I draw in sketchbooks and flesh out ideas with pen and ink, paper cutouts and guache studies. If I’m trying to work out a composisiton often I’ll scan drawings and shapes into the computer and play around with them in illustrator. 

I saw a small video of yours where you transferred coloured glazes to your artwork using paper of some kind. Can you please tell us how this process works and what paper you use to do this ? Is it at the green or bisque fired part of the process ?

Slip transfer is a process where the decoration is all created on newsprint – this allows for creating gestural drawings that are hard to create directly onto clay. Using underglaze painting, slip trailing, stencils or screen printing you layer up a composition working in reverse. When the underglaze is dry you paint a layer of slip over everything and once that that’s dry you rub it onto a slab of firmish but damp clay. The mosture from the clay sucks all the slip and underglaze off the paper and it’s transferred to the clay.  Then you use the slab to form a shape – platter, tile, vessel etc.  Jason Burnett’s brilliant book Graphic Clay shows the technique as does Catie Miller on her instagram @catiemillerceramics

Which of your processes that you use do you enjoy the most and why ?

I’m enjoying building layers of colours with stains, underglaze and slip – both with the slip transfer technique and also using wax resist. I’ve found that relying on glazes to “colour” the work are too fickle and I seldom get the results I want. By using underglazes and stains I feel like I’m more in control.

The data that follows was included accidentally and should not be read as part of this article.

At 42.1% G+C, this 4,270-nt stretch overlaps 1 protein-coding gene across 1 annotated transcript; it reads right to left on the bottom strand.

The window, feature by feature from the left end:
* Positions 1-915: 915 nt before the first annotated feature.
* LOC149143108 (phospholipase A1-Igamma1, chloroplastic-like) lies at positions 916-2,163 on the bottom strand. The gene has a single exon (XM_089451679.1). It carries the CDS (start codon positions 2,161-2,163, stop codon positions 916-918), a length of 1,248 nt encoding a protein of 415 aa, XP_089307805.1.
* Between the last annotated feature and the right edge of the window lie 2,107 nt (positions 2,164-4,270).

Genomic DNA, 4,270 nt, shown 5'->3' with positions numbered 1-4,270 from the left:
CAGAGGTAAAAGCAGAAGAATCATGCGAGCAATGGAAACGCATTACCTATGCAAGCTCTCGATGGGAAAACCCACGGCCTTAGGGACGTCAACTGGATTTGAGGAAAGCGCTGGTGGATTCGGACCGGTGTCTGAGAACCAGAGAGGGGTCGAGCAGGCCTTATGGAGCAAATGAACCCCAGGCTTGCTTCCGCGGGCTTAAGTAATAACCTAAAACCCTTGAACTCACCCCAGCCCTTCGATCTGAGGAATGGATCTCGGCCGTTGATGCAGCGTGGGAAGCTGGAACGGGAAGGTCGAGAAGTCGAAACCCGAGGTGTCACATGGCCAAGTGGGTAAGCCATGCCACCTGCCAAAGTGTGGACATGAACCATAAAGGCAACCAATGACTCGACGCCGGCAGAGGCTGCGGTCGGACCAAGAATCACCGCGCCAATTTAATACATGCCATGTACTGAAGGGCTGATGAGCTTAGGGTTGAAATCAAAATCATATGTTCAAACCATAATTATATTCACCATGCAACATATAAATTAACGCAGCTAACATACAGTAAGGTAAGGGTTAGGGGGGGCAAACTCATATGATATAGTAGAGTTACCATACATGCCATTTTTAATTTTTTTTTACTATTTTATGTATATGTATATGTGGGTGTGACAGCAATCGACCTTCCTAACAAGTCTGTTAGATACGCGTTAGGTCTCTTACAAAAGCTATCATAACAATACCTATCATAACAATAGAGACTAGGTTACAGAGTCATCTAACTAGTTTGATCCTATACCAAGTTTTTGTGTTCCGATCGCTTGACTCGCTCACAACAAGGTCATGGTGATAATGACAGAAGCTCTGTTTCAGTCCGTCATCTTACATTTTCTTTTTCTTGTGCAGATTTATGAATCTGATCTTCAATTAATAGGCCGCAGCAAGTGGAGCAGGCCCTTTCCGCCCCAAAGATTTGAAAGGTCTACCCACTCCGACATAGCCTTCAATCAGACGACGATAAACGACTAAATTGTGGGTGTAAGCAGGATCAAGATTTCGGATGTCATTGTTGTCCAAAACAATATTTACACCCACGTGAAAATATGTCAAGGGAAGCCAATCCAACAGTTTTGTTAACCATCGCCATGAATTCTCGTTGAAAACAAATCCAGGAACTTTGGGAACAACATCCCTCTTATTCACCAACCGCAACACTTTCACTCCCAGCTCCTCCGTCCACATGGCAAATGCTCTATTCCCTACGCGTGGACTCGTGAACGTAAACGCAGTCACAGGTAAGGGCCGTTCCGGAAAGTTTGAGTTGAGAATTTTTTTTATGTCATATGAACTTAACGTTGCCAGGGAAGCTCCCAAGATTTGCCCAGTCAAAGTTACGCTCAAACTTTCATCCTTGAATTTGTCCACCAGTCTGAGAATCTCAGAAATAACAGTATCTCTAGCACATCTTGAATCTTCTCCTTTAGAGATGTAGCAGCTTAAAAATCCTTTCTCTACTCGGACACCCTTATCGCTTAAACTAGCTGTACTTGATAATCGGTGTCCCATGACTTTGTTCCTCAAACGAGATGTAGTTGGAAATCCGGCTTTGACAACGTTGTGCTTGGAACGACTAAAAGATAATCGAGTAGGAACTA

Where do you sell your work and do you have an online site where people can buy from you ?

I exhibit with group shows in central Victoria a couple of times a year as well as some local retail outlets. This year I was part of Open Studios Macedon which has been very busy. People contact me directly through instagram if they see something they are interested in. I’m always planning to get my act together with my website but am just too busy!

Where do you see your work in 5 years time ?

I’m happy just letting things work themselves out.  I’m really enjoying the process of applying images onto clay and I enjoy being part of the local ceramic community. I would like to do more exhibitions, have a range of work I’m proud of and hopefully  in 5 years time will have sorted out my website!

Many thanks Deidre, it’s been great to find out more about your ideas and processes. All the best for the future and I look forward to seeing your website, do let me know when it’s done : )

3 Comments leave one →
  1. June 14, 2021 8:31 am

    Thank you so much Craig for the feature on your blog. You have featured so many of my design, illustration and ceramic heroes that I am really chuffed that you’ve included me!

    • June 14, 2021 8:52 am

      Lovely to feature your work in my own, not so private, hall of fame 😉 All the very best Deidre

  2. Cindi Lagoudakis permalink
    June 21, 2021 7:27 am

    What wonderful work, and those sheep really gave me a chuckle!